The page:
If you come to a place that you can't get through .. Or over, or under: the thing to do . . . Is to find a way 'round the impassable wall . . . Not say you'll get your way, or not at 'all . . .  You can always get to the place you're going. . . If you set your sails as the wind is blowing . . .  If the mountains are high, go 'round the valley. . If the parlor car's filled, don't scorn a freight. . . If the front door's closed, go in the side gate . . To reach your goal, this advice is sound... If you can't go over or under, go 'round.

-- Author Unknown

    Rotary Spokes of Hickory

Page 170.


It is a compliment to your ability and to your character to became a member of Rotary. No man is eligible to become a Rotarian unless either in his business or professional life he endeavors to practice the principles of service. You are invited to membership because the Rotary membership of this Toronto club earnestly feel that you are already actuated by such motives. In electing you to membership you join with Rotarians already practicing Rotary ideals. Knowing you to be a Rotarian, your community will henceforward judge Rotary by your conduct, for while we hold no monopoly of service ideals, yet as Rotarians, meeting as such and being so recognized by the world, there remains upon us all an unquestionable responsibility. Membership of Rotary is an honor and a privilege. There is no privilege but it has its corresponding duty. One of the obligations that we lay upon you is regularity of attendance and only circumstances which cannot reasonably be controlled are accepted as justification for absence. Being busy is no excuse, for all Rotarians are busy men.

Rotary being based on equality, we expect every member diligently to perform his equal share of club service, offering to the club each in his own particularly his abilities and talents. As the sole representative of each of your businesses or professions, we now look upon you as a medium through which the objects and efforts of Rotary can be conveyed to other members of your calling.

Page 171.


Last but by no means least - our ideal of friendliness - as you expect to receive, so give. New members sometimes ask "What shall I get out of Rotary?" There is in Sweden. high an the side of mountain, an inn and on the door there is a notice posted with these words: "In this inn you will find joy and good company, provided you bring them with you." So with Rotary. Let us ask what we can bring to it rather than what we can take from it.

This is your Rotary button and should be worn at all meetings. We also present you with the "Objects of Rotary", which all Rotarians should seek to practice daily throughout their lives. Now as we welcome you into our Club, gone is that formal greeting of Mr. or Doctor. We now greet you as ____ and _____.  May you be stimulated by the friendship that you will find here - and may we in turn find you an added source of strength to our Club. And it is in this spirit that we bid. you welcome, fellow Rotarians."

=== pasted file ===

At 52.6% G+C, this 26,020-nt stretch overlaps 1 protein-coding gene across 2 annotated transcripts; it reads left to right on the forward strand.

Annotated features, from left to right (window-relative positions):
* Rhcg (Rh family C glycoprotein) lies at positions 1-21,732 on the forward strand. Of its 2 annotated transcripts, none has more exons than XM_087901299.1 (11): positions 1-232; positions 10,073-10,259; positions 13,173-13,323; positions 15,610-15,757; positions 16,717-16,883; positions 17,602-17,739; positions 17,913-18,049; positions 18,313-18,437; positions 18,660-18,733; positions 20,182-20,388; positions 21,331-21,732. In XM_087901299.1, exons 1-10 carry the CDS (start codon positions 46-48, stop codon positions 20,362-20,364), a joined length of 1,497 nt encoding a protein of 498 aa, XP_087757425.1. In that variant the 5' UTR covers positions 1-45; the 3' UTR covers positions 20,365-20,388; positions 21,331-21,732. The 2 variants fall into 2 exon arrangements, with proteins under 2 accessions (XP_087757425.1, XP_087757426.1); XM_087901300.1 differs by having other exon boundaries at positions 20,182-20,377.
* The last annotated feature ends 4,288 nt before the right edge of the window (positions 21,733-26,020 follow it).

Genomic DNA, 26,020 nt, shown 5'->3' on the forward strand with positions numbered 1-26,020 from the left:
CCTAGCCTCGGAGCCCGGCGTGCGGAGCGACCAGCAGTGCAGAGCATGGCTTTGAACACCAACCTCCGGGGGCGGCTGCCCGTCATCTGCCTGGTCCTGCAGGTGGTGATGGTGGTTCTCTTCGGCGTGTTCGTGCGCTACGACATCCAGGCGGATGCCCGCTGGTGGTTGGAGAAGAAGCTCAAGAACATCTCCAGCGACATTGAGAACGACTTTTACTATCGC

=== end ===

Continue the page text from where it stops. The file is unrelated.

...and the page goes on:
Page 172.


Harry Ruggles wrote in 1955 as follows:

"In the early days wine or beer was served with the suppers which cost fifty cents, all inclusive. Then some of the boys had a drink or two before the meal and these men would often speak out of turn. The President would rap the gavel on the table and shout "Order! order!" It soon became evident that the serving of liquor at Rotary lunches had to be stopped and it was. This has always been the rule written or unwritten ever since in North America.

Then at the Houston convention in 1914 a group of 85 Club presidents had a breakfast and the question of serving liquor at Rotary luncheons came up. It was the unanimous opinion and so expressed by resolution that "Rotary would be better off if no intoxicating liquor was served". This was reported to the convention but not "discussed or acted upon as even then Rotary felt it was better to avoid set rules and regulations. When the Milwaukee club was organized in 1913 it was the custom to serve beer at the luncheon. After the Houston statement the Milwaukee club ceased to serve beer and has never done so since. Later a questionnaire went out to all clubs and the majority replied that in their opinion it we better to not serve alcoholic beverages at Rotary luncheons or dinners. In the 1958 manual, page 30, the policy is clearly stated and from all sources over Rotary's 55 years, in North America, the opinion is against liquor at Rotary affairs.

Page 173.


In Holland no Rotary club may serve alcoholic drinks at a Rotary lunch. This is a local rule in Holland.

In many countries no1uncheor or dinner could be held without drinks before and during the lunch or dinner. Rotary sets down few fixed rules.

In District No. 19 in 1921 the Lethbridge club proposed a Brewery manager for membership. The  writer was District Governor. Had the proposal not been withdrawn not only would the Lethbridge club have been split, but the entire district. This was the feeling in Western Canada Rotary in 1921.